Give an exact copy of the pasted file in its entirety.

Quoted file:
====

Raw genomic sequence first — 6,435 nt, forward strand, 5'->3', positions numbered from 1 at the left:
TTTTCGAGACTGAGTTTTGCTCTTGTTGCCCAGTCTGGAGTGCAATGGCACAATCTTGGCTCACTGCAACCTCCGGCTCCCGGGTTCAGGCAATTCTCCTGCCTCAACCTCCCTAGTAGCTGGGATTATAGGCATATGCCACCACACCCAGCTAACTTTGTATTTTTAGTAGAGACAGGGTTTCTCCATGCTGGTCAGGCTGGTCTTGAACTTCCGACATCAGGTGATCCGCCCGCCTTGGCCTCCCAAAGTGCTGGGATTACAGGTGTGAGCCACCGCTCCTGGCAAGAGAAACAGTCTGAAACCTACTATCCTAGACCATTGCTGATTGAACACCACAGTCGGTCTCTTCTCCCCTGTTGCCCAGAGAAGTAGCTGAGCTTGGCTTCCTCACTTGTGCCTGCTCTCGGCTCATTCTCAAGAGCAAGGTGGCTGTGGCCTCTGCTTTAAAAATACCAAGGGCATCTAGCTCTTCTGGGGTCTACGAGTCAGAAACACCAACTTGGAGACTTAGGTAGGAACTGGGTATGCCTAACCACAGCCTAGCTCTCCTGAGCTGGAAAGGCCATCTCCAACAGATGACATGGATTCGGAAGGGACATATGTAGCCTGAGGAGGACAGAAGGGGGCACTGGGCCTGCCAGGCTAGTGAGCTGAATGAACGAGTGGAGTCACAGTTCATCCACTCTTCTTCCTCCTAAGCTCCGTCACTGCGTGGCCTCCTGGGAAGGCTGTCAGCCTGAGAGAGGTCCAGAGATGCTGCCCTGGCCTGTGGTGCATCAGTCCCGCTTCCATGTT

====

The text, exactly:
Raw genomic sequence first — 6,435 nt, forward strand, 5'->3', positions numbered from 1 at the left:
TTTTCGAGACTGAGTTTTGCTCTTGTTGCCCAGTCTGGAGTGCAATGGCACAATCTTGGCTCACTGCAACCTCCGGCTCCCGGGTTCAGGCAATTCTCCTGCCTCAACCTCCCTAGTAGCTGGGATTATAGGCATATGCCACCACACCCAGCTAACTTTGTATTTTTAGTAGAGACAGGGTTTCTCCATGCTGGTCAGGCTGGTCTTGAACTTCCGACATCAGGTGATCCGCCCGCCTTGGCCTCCCAAAGTGCTGGGATTACAGGTGTGAGCCACCGCTCCTGGCAAGAGAAACAGTCTGAAACCTACTATCCTAGACCATTGCTGATTGAACACCACAGTCGGTCTCTTCTCCCCTGTTGCCCAGAGAAGTAGCTGAGCTTGGCTTCCTCACTTGTGCCTGCTCTCGGCTCATTCTCAAGAGCAAGGTGGCTGTGGCCTCTGCTTTAAAAATACCAAGGGCATCTAGCTCTTCTGGGGTCTACGAGTCAGAAACACCAACTTGGAGACTTAGGTAGGAACTGGGTATGCCTAACCACAGCCTAGCTCTCCTGAGCTGGAAAGGCCATCTCCAACAGATGACATGGATTCGGAAGGGACATATGTAGCCTGAGGAGGACAGAAGGGGGCACTGGGCCTGCCAGGCTAGTGAGCTGAATGAACGAGTGGAGTCACAGTTCATCCACTCTTCTTCCTCCTAAGCTCCGTCACTGCGTGGCCTCCTGGGAAGGCTGTCAGCCTGAGAGAGGTCCAGAGATGCTGCCCTGGCCTGTGGTGCATCAGTCCCGCTTCCATGTT